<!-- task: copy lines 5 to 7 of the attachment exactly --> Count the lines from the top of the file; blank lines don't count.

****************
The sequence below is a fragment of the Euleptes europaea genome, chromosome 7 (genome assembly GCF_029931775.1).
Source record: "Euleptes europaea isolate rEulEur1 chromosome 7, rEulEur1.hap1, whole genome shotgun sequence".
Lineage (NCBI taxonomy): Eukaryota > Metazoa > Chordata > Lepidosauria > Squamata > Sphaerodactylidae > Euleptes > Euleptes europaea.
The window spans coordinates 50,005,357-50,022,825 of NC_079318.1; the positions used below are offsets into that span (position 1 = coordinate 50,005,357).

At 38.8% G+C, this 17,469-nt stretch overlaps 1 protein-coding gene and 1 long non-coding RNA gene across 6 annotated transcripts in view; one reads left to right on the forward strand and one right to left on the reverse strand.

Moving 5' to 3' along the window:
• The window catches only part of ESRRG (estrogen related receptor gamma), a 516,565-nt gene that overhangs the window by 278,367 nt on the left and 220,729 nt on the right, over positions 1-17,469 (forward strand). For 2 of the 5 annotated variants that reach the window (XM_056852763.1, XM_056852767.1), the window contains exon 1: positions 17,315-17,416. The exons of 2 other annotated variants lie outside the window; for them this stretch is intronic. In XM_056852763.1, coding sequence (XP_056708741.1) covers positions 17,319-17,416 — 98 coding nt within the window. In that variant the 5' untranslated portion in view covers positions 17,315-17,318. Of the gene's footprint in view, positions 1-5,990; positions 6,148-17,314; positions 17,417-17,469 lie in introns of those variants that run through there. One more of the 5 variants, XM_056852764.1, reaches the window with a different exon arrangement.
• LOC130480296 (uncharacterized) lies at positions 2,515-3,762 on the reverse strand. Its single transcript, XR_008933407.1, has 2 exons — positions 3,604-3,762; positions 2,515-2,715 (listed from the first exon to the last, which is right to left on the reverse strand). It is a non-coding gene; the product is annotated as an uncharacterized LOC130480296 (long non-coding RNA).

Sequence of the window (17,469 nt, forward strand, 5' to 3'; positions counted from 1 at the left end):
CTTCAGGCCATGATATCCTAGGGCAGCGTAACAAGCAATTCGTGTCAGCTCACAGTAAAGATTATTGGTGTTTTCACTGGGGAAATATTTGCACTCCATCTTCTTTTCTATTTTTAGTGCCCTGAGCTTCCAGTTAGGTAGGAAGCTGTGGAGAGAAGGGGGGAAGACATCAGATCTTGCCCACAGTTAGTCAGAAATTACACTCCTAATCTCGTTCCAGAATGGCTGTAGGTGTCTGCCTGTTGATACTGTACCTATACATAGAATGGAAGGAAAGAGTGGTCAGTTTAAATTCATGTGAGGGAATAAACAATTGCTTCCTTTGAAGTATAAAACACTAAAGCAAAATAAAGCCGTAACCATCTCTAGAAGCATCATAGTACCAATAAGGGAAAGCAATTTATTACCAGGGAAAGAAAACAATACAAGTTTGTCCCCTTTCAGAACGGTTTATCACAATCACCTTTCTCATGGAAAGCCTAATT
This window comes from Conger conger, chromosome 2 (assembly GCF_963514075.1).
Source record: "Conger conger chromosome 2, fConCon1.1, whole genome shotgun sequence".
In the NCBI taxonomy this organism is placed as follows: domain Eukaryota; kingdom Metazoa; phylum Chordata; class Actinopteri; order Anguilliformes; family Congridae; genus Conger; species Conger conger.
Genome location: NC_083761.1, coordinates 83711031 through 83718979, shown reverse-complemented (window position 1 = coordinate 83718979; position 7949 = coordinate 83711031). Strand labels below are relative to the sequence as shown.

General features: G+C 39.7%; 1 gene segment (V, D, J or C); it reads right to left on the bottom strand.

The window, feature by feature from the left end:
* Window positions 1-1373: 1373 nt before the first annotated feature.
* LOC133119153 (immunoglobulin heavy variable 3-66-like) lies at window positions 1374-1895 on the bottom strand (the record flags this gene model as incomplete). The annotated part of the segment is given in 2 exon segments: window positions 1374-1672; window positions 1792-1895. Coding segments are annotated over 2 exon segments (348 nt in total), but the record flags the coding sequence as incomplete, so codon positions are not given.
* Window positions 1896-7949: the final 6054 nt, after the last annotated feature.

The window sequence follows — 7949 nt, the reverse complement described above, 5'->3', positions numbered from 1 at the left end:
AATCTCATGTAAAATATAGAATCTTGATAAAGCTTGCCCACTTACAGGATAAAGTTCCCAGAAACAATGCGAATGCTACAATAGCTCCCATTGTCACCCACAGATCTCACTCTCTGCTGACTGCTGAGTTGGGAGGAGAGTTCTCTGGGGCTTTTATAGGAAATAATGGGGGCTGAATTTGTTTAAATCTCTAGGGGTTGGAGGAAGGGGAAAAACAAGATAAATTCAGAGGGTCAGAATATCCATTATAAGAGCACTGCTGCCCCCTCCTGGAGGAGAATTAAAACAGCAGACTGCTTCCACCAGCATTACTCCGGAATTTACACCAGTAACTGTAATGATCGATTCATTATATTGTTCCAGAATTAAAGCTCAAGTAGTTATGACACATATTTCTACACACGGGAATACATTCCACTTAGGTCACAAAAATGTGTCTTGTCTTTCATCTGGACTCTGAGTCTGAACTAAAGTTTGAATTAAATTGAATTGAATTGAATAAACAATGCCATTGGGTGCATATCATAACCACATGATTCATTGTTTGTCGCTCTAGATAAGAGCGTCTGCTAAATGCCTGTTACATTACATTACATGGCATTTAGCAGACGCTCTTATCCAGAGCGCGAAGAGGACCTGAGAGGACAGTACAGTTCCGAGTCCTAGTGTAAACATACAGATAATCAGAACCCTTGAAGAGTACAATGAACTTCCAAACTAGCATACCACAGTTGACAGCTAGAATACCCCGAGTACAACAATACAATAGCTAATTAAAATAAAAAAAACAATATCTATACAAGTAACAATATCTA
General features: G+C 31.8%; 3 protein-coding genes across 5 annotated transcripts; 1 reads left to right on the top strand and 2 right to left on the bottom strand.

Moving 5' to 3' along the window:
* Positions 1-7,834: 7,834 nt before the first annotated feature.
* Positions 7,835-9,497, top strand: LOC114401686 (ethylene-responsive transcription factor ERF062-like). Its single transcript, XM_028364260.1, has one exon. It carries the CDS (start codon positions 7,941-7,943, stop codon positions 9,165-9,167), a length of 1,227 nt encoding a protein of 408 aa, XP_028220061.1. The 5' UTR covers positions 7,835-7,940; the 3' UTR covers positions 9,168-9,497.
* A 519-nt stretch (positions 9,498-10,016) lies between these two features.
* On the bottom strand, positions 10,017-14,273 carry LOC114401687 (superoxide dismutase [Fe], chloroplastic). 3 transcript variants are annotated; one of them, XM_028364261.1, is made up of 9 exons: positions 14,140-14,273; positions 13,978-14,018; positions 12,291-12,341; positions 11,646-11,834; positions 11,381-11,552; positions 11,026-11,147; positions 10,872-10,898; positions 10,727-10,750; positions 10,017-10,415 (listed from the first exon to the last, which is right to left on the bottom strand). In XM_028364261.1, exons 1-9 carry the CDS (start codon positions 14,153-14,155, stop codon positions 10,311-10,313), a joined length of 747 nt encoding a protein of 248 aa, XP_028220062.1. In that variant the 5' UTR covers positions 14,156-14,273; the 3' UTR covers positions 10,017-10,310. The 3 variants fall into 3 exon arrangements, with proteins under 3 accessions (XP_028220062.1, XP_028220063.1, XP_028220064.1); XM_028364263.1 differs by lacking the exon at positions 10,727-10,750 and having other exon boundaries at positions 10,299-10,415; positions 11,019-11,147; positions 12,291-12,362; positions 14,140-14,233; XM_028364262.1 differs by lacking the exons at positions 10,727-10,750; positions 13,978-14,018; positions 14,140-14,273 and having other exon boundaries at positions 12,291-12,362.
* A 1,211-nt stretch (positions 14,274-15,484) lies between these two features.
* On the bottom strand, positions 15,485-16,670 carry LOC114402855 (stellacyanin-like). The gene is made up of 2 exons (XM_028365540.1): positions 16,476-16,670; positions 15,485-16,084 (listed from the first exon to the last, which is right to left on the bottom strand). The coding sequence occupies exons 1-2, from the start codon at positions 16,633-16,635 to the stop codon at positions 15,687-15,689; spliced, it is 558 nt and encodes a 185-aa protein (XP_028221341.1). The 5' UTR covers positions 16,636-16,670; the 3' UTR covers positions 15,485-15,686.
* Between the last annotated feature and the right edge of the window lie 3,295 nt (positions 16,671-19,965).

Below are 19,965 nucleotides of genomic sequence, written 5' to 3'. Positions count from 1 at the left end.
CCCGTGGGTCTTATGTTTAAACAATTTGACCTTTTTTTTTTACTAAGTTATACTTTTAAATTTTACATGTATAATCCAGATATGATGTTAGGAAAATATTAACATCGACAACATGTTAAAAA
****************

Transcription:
At 38.8% G+C, this 17,469-nt stretch overlaps 1 protein-coding gene and 1 long non-coding RNA gene across 6 annotated transcripts in view; one reads left to right on the forward strand and one right to left on the reverse strand.

Moving 5' to 3' along the window:
• The window catches only part of ESRRG (estrogen related receptor gamma), a 516,565-nt gene that overhangs the window by 278,367 nt on the left and 220,729 nt on the right, over positions 1-17,469 (forward strand). For 2 of the 5 annotated variants that reach the window (XM_056852763.1, XM_056852767.1), the window contains exon 1: positions 17,315-17,416. The exons of 2 other annotated variants lie outside the window; for them this stretch is intronic. In XM_056852763.1, coding sequence (XP_056708741.1) covers positions 17,319-17,416 — 98 coding nt within the window. In that variant the 5' untranslated portion in view covers positions 17,315-17,318. Of the gene's footprint in view, positions 1-5,990; positions 6,148-17,314; positions 17,417-17,469 lie in introns of those variants that run through there. One more of the 5 variants, XM_056852764.1, reaches the window with a different exon arrangement.